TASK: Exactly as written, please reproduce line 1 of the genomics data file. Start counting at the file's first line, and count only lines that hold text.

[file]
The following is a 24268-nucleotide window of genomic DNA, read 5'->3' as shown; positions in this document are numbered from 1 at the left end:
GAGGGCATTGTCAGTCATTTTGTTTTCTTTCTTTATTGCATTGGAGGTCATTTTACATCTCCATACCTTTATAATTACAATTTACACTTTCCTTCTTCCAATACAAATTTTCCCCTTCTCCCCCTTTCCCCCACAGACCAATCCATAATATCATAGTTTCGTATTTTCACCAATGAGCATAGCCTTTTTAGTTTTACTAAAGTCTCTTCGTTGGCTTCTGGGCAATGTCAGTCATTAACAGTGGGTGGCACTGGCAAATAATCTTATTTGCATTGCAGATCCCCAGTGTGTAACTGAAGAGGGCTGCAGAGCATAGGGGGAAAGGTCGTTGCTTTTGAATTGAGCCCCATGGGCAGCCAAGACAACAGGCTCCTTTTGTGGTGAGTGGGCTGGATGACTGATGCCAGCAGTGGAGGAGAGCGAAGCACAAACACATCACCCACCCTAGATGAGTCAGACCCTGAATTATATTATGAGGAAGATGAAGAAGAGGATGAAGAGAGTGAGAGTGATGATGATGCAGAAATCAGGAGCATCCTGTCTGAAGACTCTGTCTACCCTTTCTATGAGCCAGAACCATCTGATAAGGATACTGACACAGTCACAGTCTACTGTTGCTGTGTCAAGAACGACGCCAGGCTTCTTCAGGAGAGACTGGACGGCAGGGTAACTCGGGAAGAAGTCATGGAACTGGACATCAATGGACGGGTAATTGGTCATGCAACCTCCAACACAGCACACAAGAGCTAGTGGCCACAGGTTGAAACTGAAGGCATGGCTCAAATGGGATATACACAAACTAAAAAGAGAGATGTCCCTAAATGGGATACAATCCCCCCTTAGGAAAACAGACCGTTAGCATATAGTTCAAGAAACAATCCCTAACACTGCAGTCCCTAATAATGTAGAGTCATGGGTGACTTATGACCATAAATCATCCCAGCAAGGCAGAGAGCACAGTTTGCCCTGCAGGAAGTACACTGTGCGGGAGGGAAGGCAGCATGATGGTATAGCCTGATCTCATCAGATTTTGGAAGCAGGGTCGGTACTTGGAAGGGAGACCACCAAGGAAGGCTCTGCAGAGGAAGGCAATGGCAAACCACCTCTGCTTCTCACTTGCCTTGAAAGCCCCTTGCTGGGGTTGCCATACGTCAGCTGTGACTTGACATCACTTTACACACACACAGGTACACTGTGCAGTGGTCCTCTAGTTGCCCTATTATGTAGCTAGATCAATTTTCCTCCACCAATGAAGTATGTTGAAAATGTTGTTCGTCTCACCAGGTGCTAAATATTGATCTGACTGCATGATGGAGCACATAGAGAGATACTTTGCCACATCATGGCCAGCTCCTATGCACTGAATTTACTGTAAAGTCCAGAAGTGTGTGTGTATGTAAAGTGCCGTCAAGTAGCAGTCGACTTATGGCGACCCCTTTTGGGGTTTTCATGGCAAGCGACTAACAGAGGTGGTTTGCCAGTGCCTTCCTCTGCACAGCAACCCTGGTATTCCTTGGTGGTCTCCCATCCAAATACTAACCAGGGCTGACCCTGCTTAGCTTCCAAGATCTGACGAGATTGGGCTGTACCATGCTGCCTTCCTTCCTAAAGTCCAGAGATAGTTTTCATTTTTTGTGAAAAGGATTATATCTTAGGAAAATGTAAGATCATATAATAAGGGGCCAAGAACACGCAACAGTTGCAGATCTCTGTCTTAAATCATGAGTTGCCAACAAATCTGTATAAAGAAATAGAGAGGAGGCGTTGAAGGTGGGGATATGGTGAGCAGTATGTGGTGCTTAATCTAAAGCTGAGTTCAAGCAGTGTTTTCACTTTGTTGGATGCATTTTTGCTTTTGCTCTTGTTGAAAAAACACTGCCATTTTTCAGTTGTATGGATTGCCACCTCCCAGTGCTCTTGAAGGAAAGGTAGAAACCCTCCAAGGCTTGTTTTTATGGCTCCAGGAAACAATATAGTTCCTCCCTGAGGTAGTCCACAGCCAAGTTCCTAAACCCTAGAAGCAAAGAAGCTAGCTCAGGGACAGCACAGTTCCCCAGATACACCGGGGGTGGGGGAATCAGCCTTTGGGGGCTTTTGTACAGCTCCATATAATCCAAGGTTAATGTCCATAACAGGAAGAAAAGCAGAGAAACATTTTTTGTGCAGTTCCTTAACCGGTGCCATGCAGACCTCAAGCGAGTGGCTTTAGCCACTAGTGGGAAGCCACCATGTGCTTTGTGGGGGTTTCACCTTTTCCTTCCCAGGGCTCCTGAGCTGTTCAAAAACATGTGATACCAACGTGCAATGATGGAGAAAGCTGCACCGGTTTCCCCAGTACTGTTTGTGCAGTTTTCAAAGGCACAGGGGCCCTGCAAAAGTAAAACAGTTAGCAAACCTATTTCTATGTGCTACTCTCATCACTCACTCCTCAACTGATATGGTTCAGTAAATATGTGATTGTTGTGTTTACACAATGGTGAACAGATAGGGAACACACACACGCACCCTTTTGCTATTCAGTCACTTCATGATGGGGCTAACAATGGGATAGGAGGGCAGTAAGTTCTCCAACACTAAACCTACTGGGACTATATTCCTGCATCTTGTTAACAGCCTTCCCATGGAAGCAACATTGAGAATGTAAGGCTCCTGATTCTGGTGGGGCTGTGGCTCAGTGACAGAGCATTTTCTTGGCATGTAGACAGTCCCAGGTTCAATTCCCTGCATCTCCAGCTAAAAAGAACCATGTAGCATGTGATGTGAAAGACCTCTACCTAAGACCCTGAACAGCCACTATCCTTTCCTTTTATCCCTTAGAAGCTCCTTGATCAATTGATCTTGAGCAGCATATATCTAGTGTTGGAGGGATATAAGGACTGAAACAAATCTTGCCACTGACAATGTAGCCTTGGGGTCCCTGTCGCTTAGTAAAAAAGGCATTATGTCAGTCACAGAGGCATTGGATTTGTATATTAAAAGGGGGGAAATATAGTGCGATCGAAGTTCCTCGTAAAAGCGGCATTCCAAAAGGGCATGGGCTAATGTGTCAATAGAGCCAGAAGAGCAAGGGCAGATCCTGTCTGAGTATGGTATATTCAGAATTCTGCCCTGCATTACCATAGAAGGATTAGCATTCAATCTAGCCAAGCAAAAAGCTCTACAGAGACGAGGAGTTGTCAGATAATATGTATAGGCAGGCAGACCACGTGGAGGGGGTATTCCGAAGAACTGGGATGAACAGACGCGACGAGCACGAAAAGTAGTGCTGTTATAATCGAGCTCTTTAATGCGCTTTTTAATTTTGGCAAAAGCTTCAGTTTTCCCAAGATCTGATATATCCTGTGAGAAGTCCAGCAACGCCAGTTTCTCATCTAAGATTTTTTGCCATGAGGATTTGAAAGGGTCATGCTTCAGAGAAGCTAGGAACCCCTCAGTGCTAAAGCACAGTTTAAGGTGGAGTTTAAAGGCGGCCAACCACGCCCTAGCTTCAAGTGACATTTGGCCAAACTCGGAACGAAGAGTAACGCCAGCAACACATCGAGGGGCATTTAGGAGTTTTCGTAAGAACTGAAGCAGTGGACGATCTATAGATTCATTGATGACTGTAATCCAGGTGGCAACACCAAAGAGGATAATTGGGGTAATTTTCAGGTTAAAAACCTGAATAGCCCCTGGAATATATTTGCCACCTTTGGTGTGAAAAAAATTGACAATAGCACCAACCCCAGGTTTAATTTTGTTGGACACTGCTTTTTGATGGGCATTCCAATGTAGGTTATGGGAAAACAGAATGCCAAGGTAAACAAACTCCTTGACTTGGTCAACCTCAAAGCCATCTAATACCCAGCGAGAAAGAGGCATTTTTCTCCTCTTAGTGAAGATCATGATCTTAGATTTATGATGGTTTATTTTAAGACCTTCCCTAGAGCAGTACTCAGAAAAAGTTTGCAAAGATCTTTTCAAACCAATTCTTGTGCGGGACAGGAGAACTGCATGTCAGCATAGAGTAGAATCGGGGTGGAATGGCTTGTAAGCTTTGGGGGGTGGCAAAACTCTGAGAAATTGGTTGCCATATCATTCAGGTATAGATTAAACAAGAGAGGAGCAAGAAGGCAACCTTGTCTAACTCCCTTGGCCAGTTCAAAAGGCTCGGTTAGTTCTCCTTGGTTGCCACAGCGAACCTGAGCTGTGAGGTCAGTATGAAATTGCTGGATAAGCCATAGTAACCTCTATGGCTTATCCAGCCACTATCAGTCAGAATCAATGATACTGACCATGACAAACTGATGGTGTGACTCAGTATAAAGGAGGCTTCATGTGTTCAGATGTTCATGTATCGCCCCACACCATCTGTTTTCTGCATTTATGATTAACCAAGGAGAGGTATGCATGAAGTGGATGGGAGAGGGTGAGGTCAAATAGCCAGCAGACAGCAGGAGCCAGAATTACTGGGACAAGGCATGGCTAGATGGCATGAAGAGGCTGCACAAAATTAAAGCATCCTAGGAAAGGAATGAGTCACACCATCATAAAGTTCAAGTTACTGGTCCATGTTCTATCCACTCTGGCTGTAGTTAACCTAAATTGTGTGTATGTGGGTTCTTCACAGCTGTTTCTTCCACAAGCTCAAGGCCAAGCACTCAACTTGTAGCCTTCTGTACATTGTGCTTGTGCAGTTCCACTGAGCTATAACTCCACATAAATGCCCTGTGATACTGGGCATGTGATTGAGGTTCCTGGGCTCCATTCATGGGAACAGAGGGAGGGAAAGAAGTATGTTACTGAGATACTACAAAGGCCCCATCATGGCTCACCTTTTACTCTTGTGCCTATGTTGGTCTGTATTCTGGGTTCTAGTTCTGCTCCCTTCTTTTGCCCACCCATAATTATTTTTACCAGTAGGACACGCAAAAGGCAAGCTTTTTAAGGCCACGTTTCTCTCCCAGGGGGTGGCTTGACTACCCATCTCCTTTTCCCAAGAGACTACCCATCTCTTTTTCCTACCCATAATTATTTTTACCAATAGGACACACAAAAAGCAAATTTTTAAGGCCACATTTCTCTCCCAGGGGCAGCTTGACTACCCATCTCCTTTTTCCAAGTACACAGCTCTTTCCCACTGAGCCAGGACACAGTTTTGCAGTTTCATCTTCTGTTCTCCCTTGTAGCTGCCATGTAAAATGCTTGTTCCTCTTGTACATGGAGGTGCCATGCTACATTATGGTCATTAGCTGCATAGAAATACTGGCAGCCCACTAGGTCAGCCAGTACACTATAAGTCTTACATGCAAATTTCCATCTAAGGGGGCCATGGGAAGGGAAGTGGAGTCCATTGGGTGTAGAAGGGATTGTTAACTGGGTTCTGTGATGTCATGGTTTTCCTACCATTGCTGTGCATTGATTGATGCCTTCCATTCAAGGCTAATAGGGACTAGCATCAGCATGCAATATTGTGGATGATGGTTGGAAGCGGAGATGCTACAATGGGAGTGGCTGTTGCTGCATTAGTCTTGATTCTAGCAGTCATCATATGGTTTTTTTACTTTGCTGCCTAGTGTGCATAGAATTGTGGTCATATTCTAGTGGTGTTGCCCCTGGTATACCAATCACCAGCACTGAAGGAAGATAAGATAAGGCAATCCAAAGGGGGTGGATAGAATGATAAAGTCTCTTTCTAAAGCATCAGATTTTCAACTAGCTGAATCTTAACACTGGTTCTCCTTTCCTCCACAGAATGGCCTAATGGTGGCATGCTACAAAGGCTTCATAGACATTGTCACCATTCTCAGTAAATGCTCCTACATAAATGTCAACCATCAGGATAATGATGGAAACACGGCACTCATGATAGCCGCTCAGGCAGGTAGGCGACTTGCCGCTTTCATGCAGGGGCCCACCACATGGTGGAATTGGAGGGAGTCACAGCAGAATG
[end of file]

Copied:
The following is a 24268-nucleotide window of genomic DNA, read 5'->3' as shown; positions in this document are numbered from 1 at the left end: